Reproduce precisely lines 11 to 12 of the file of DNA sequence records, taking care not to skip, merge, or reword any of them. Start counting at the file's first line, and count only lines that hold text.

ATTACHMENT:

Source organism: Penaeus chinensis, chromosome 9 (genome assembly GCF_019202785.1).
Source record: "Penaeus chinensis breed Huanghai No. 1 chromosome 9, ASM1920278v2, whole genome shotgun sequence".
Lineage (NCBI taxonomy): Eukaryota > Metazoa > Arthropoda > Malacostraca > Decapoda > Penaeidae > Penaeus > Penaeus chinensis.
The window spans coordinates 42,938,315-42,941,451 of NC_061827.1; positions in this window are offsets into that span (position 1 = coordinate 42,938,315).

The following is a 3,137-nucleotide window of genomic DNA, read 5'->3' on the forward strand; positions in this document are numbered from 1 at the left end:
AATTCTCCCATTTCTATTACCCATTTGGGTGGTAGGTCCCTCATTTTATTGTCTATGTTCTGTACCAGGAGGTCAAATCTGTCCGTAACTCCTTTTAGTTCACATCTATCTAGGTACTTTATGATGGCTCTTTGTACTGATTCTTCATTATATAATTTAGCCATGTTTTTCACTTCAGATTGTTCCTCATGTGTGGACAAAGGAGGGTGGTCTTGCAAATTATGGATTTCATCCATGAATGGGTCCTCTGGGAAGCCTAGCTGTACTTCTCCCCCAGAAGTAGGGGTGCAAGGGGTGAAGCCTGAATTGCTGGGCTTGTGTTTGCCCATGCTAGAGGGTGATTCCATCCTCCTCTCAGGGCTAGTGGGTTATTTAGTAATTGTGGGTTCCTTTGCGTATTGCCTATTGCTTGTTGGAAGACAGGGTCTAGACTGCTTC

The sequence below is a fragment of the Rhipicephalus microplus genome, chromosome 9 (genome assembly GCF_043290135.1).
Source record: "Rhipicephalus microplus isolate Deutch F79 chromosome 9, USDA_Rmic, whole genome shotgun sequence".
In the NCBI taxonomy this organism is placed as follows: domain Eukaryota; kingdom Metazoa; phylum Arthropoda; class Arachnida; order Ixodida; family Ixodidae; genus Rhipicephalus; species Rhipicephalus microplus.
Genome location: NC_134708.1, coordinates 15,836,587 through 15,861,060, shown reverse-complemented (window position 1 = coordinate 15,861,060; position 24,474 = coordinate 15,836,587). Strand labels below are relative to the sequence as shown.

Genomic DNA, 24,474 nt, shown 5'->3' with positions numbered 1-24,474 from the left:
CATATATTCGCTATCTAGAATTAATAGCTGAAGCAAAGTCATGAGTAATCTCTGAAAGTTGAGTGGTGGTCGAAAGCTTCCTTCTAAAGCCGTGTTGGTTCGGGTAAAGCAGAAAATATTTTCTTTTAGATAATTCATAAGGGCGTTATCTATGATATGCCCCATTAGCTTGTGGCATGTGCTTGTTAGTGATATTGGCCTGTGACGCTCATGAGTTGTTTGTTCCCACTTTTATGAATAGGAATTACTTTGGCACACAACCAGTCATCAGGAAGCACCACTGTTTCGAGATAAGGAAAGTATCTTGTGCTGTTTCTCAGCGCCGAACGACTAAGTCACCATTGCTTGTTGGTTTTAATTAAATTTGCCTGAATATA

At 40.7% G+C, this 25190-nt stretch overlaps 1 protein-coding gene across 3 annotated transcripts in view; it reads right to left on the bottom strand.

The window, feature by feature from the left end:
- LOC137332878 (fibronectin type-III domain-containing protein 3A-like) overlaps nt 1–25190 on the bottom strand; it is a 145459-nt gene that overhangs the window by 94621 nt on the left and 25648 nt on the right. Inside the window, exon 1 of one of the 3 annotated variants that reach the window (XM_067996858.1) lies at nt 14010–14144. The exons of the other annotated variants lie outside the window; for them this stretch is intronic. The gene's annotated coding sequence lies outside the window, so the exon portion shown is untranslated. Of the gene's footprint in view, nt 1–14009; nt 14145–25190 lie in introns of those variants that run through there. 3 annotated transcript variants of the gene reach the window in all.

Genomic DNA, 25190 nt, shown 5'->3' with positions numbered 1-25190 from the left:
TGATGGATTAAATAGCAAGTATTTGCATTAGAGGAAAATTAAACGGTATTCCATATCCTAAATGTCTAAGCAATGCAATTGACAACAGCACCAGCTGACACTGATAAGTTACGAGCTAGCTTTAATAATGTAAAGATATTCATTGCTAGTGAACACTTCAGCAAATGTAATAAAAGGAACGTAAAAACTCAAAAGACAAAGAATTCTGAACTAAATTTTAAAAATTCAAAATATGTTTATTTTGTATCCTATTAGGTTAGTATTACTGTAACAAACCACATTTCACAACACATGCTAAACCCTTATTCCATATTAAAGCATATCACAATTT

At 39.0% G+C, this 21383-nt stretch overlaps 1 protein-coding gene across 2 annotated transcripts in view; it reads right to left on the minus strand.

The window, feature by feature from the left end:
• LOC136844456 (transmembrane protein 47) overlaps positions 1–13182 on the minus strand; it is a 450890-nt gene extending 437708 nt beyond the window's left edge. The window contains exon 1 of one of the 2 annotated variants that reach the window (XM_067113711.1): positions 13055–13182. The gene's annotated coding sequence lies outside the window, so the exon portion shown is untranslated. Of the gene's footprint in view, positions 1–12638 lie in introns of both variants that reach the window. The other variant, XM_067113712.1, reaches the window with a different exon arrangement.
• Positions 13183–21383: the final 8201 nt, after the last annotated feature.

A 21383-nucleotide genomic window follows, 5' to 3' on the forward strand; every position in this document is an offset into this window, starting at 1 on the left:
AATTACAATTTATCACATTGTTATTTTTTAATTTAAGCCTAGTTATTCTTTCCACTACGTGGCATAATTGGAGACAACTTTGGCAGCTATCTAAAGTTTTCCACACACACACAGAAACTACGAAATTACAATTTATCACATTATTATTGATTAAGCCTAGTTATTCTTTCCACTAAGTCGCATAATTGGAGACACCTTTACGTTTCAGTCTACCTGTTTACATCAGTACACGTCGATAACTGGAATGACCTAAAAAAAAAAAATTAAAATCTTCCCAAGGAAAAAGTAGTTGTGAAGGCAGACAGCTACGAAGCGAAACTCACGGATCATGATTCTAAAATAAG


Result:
Genomic DNA, 24,474 nt, shown 5'->3' with positions numbered 1-24,474 from the left:
CATATATTCGCTATCTAGAATTAATAGCTGAAGCAAAGTCATGAGTAATCTCTGAAAGTTGAGTGGTGGTCGAAAGCTTCCTTCTAAAGCCGTGTTGGTTCGGGTAAAGCAGAAAATATTTTCTTTTAGATAATTCATAAGGGCGTTATCTATGATATGCCCCATTAGCTTGTGGCATGTGCTTGTTAGTGATATTGGCCTGTGACGCTCATGAGTTGTTTGTTCCCACTTTTATGAATAGGAATTACTTTGGCACACAACCAGTCATCAGGAAGCACCACTGTTTCGAGATAAGGAAAGTATCTTGTGCTGTTTCTCAGCGCCGAACGACTAAGTCACCATTGCTTGTTGGTTTTAATTAAATTTGCCTGAATATA